April 17, 2003
Socialisation (again)

Today's electronic Independent has an interesting article about home schooling. It's not all that negative, and it's there. That's the big story here, not the details of what the story says. The Internet features prominently, as the means by which parents can obtain educational materials, and of course it is also one of the ways that parents learn about the home schooling option in the first place. But, inevitably, the "socialisation" objection to home schooling is also raised.

Amazing as it seems to those who can't wait to offload their kids in the morning, growing numbers of parents are educating them at home. With the resources of the internet it is easy to replicate classroom work at home, but harder to provide the teamwork and playground games, the fallings-out and makings-up, that are as essential to a child's growth as mental maths and basic literacy.

What the author of this piece, Hilary Wilce, suggests as the answer to that dilemma is a compromise. Some home schooling, and some regular schooling.

Look west and you will find a primary school in Devon that takes one child in for two days a week, and another for three, under an agreement with their parents that the rest of the children's education will be at home. The head's view is that half a week in school is better than none, and that it works if everyone co-operates.

But, as any home schoolers reading this will not need to be told, it is precisely the "socialisation" offered by many schools that they are often anxious to avoid. The kinder, gentler rhythms of family life are not merely preferred on narrowly education grounds, but precisely because it provides a superior sort of socialisation, in the form of a more gradual easing of children in to the wider world.

Consider this article which today's Independent also carries:

Children as young as four are being traumatised by a regime of formal school instruction in the Three Rs that has turned early learning into a straitjacket, teachers said yesterday.

Delegates at the Association of Teachers and Lecturers' conference in Blackpool said children, especially boys, became disruptive when starting maths and English lessons at too young an age. They were not ready to accept regimented lessons at four.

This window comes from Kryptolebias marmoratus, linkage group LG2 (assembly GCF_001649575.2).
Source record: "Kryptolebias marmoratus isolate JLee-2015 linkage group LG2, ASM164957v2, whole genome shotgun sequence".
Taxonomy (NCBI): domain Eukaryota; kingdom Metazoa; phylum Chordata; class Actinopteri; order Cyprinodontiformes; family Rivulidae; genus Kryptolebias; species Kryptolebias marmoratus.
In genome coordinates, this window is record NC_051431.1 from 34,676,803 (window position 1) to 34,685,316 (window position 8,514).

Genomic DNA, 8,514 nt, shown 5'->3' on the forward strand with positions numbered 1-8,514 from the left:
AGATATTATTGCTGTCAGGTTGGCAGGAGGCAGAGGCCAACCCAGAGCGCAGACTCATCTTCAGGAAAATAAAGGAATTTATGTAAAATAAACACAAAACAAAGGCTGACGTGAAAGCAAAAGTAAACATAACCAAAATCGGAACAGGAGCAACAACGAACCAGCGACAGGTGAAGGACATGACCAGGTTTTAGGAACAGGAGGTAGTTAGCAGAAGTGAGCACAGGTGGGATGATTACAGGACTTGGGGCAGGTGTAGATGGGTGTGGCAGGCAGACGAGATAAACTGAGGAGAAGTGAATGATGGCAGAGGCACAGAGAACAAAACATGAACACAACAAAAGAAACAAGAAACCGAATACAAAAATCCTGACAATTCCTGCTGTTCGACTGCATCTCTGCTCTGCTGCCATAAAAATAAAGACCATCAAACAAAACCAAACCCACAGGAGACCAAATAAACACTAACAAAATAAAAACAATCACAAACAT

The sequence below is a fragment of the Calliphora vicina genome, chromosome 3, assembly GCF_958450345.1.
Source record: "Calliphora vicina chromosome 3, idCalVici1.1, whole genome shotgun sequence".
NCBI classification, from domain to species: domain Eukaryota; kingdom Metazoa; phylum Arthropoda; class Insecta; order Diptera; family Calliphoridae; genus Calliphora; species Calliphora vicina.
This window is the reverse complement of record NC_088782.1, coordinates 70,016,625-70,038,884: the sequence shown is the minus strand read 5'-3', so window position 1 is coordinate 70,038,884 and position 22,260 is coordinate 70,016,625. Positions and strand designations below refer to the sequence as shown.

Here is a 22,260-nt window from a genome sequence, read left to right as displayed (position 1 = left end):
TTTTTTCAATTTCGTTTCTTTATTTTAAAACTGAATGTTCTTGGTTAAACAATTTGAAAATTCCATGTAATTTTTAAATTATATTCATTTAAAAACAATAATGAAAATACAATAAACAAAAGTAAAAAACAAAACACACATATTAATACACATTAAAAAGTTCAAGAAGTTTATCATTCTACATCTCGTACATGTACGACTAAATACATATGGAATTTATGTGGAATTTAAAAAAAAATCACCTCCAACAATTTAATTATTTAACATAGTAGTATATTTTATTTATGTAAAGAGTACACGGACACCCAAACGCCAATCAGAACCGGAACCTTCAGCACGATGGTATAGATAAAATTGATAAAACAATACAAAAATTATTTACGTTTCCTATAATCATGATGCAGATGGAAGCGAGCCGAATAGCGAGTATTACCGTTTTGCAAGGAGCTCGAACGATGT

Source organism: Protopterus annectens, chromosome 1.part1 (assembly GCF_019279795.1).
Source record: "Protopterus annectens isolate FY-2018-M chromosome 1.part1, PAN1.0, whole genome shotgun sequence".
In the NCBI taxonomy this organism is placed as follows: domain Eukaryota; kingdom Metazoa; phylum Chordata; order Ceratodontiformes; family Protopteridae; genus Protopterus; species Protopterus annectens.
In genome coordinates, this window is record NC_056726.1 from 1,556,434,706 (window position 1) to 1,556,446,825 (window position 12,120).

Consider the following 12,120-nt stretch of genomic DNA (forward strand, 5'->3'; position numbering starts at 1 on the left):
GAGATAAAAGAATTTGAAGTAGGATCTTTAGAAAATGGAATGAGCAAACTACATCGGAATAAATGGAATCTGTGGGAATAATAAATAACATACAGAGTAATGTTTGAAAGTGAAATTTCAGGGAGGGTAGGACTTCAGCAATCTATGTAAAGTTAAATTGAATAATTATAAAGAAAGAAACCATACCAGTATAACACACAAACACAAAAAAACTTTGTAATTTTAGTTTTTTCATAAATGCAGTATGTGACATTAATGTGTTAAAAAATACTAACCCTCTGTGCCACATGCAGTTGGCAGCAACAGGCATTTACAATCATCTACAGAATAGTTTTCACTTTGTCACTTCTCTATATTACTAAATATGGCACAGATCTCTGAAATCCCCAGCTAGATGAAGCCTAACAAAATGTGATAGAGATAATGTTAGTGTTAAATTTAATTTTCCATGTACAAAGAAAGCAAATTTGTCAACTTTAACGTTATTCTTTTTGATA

They called for the formal school starting age to be put back to six, as it is in most European countries.

The central point of this piece, alluded to in that last quoted sentence, concerns an old argument about when formal schooling should begin. From what I've heard and read, the continentals do this better, as this piece says. They provide a softer social landing for children in the transition between home and school.

But what the piece also illustrates is just one of the many ways in which a school can be deeply unsatisfactory, and thus home schooling loom larger as a preferred option. Here we have a new kind of bad British school, in the form of the examinationally neurotic school, which straps little tots to desks two years too soon so that they can get ahead in the exam race and hopefully stay ahead. All that actually happens is that their socialisation is messed up, in other words it is exactly where schools are supposed to be superior to home schooling that such regular schools actually fall down.

The more familiar form in which regular school "socialisation" is so often found wanting is that schools are too full of bullying not, as in the above case, by teachers of tiny pupils, but of pupils (and teachers) by other pupils. There is a huge national debate in Britain, which will never end because what it debates shows no sign of ending.

This Guardian article puts a new slant on this familiar theme by talking of the nastiness often inflicted by teachers on one another:

More than half of teachers and lecturers are being bullied by their colleagues or the parents of their students, a survey revealed today.

Responses to a questionnaire from 2,000 members of the Association of Teachers and Lecturers showed a "grim picture of isolation and intimidation" in schools and colleges, the union said.

That just may be somewhat of an exaggeration, but it makes the point yet again that many schools are, precisely in their "socialisation" effects, deeply unsatisfactory places.

Posted by Brian Micklethwait at 09:56 PM
Category: Home education